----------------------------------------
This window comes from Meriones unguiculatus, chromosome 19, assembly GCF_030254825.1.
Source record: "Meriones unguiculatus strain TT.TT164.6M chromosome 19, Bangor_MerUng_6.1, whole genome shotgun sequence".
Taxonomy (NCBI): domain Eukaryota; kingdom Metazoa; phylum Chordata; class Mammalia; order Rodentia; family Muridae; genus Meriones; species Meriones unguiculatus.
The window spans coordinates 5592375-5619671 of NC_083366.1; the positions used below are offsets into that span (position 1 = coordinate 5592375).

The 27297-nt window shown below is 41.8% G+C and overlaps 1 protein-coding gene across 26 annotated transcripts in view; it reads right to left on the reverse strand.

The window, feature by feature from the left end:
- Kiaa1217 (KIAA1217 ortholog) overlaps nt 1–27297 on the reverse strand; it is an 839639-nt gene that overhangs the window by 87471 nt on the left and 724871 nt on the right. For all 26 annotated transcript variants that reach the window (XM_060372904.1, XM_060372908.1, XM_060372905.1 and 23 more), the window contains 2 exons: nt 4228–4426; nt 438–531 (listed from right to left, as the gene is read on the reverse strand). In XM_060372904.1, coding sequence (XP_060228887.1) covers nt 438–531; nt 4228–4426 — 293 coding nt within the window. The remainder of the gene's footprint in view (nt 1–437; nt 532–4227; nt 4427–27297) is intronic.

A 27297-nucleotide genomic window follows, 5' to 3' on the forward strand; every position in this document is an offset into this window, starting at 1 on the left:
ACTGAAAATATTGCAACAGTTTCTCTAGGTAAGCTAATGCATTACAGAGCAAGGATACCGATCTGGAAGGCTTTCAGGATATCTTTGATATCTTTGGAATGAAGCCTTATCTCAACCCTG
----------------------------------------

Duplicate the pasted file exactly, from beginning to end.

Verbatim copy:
This window comes from Meriones unguiculatus, chromosome 19, assembly GCF_030254825.1.
Source record: "Meriones unguiculatus strain TT.TT164.6M chromosome 19, Bangor_MerUng_6.1, whole genome shotgun sequence".
Taxonomy (NCBI): domain Eukaryota; kingdom Metazoa; phylum Chordata; class Mammalia; order Rodentia; family Muridae; genus Meriones; species Meriones unguiculatus.
The window spans coordinates 5592375-5619671 of NC_083366.1; the positions used below are offsets into that span (position 1 = coordinate 5592375).

The 27297-nt window shown below is 41.8% G+C and overlaps 1 protein-coding gene across 26 annotated transcripts in view; it reads right to left on the reverse strand.

The window, feature by feature from the left end:
- Kiaa1217 (KIAA1217 ortholog) overlaps nt 1–27297 on the reverse strand; it is an 839639-nt gene that overhangs the window by 87471 nt on the left and 724871 nt on the right. For all 26 annotated transcript variants that reach the window (XM_060372904.1, XM_060372908.1, XM_060372905.1 and 23 more), the window contains 2 exons: nt 4228–4426; nt 438–531 (listed from right to left, as the gene is read on the reverse strand). In XM_060372904.1, coding sequence (XP_060228887.1) covers nt 438–531; nt 4228–4426 — 293 coding nt within the window. The remainder of the gene's footprint in view (nt 1–437; nt 532–4227; nt 4427–27297) is intronic.

A 27297-nucleotide genomic window follows, 5' to 3' on the forward strand; every position in this document is an offset into this window, starting at 1 on the left:
ACTGAAAATATTGCAACAGTTTCTCTAGGTAAGCTAATGCATTACAGAGCAAGGATACCGATCTGGAAGGCTTTCAGGATATCTTTGATATCTTTGGAATGAAGCCTTATCTCAACCCTG